I spent most of the evening researching and putting together the sample notes requested in the posting, as I knew that would most likely be the deciding factor. I wanted to submit something exceptional. The client emailed the next day saying how my proposal and sample notes had really stood out from the rest, and awarded me the job. The first job was a trial, which involved writing a single chapter of notes for $230. I did everything I could to make it the first set of interesting accounting notes in the history of mankind (I failed, it’s not possible), and he later offered me a full 10 chapters, for which I negotiated a price of $2,900.
Lesson – Don’t be afraid to spend time on your proposals – it’s like preparing for a job interview. I’ve found that the clients who ask for specific samples in their listings are generally the ones that require writers with a very specific expertise, and if you can deliver on this the payday can be pretty good.
Earnings for the first month:
Job 1: $250
Job 2: $550
Job 3: $110
Job 4: $230
Job 5: $2,900
Total : $4,040 USD worth of work awarded in just over a month.
Disclaimer: While I managed to “win” all these jobs within a month, it actually took around 2 months for me to complete everything. This is because those were the deadlines I negotiated. I did this because:
- I was travelling at the time
- I’m lazy
I was probably working around 10-15 hours a week. Had I been working on them full time this could have been easily completed in around a month.
I was earning around $25-$30 an hour on average, which is not far from what I was earning when working full time as an accountant. The interesting thing is, this is considered peanuts for a writer! Many established writers earn closer to $100 an hour, some substantially more. While I’m a long way from those rates, the potential itself is exciting.
Things to remember when starting out on Elance:
Bid for jobs within your expertise (particularly for writing). This will be your best shot for producing quality writing and building up your feedback. If you’re a personal trainer bid on fitness articles; if you’re a banker bid on financial articles; if you’re a nurse bid on health articles etc. You don’t necessarily need to be a professional – you could bid on parenting articles, travel articles; I’ve even seen several jobs for gamers to write articles and reviews on Playstation games, so there really is something for everyone.
Take whatever jobs you can get at the start. You get 40 bids on Elance when you start out – you should use all of them. With my first 40 bids I got awarded 3 jobs, and then I paid the $10 fee for another set of 40. If you’re serious about building an income, you’ll need to put a decent amount of effort into marketing yourself and bidding for work. Once you get some decent feedback you will be able to be more selective with the work you accept.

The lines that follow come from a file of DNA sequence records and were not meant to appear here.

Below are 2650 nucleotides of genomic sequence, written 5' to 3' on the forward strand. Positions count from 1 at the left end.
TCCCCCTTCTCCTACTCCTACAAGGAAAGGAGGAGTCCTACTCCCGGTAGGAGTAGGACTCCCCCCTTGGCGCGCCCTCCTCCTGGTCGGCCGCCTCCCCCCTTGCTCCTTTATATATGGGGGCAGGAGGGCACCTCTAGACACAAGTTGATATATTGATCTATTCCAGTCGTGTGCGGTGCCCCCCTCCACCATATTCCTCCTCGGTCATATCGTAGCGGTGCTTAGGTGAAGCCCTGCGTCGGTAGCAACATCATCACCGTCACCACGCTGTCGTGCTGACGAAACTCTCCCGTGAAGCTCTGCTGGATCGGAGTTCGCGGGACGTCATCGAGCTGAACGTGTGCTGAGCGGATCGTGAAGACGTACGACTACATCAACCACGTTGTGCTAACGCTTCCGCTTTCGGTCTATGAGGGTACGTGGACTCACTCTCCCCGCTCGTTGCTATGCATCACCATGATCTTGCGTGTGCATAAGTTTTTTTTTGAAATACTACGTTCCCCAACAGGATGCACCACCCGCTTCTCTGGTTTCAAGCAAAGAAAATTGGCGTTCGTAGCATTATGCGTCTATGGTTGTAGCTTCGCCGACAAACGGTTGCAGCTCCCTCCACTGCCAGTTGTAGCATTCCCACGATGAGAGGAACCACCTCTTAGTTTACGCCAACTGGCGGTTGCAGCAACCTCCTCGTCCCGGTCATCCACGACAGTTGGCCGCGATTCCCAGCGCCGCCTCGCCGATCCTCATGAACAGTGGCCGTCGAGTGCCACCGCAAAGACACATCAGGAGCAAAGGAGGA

Don’t limit yourself to writing – Writing can get boring, so it’s nice to have something else to work on to give yourself a break. For web developers, programmers and IT nerds in general, the freelance world is a goldmine for you. I’ve flirted with the idea of finding accounting work but I can’t bring myself to do it just yet. Still gives me nightmares. Another great moneymaker is translation – if you speak multiple languages there are people that will pay big money for accurate translation work.
Write for free – I’m a big advocate of writing articles for free and including them in your proposal, at least when you’re starting out. If anything, it’s a great way to practice your writing and if you don’t get the job you can still add the piece to your portfolio. For example, if the poster requires 10 articles on the benefits of green tea, research and write an article on the topic. Even if you don’t win the job, convert the file to pdf and add it to your portfolio as “Green tea article written for established health magazine”. Win win!
Look at other successful writers. See how their profiles are laid out and what they include in their portfolio. Look through their resume, their photo and the profile layout in general. Use this as a model for your own profile.
So anyway, that’s how I started out in freelancing and I was pretty satisfied with my results. What’s been great about it is that I’ve developed a new stream of income that I can earn while travelling, which is always the goal for me. I’m sure there are many different strategies that people use to freelance and if you’re willing to share I’d love to hear them! Also, I’d be keen to hear how the above strategies of mine work out for you if you decide to use them. I’ll probably write another post on the topic in a few months, hopefully with a new and improved approach to share with you all. Hopefully this post has showed you that it really is possible to make money on Elance; maybe not millions, but enough to make it worth giving a try.
My challenge to you:
Set up a free account at Elance (Upwork) and spend some time creating your profile. Then, start bidding like crazy on any writing jobs you think you can do a decent job of. It might be writing about parenting, about working out, about dieting, about insurance, about cars, about computers; anything! At the very least you should use all of the 40 bidding credits that you start out with. With some effort and a little bit of luck, you should be able to land at least one job.
Then, do an unbelievable job. Exceed every one of your client’s expectations. Let them know that you’re committed to quality and will produce exactly what they need in order to get a 5 star feedback.
Finish the job, get paid, request a 5 star feedback and blow the payment on something to reward yourself.
Congrats! You’ve just built yourself another income stream 😉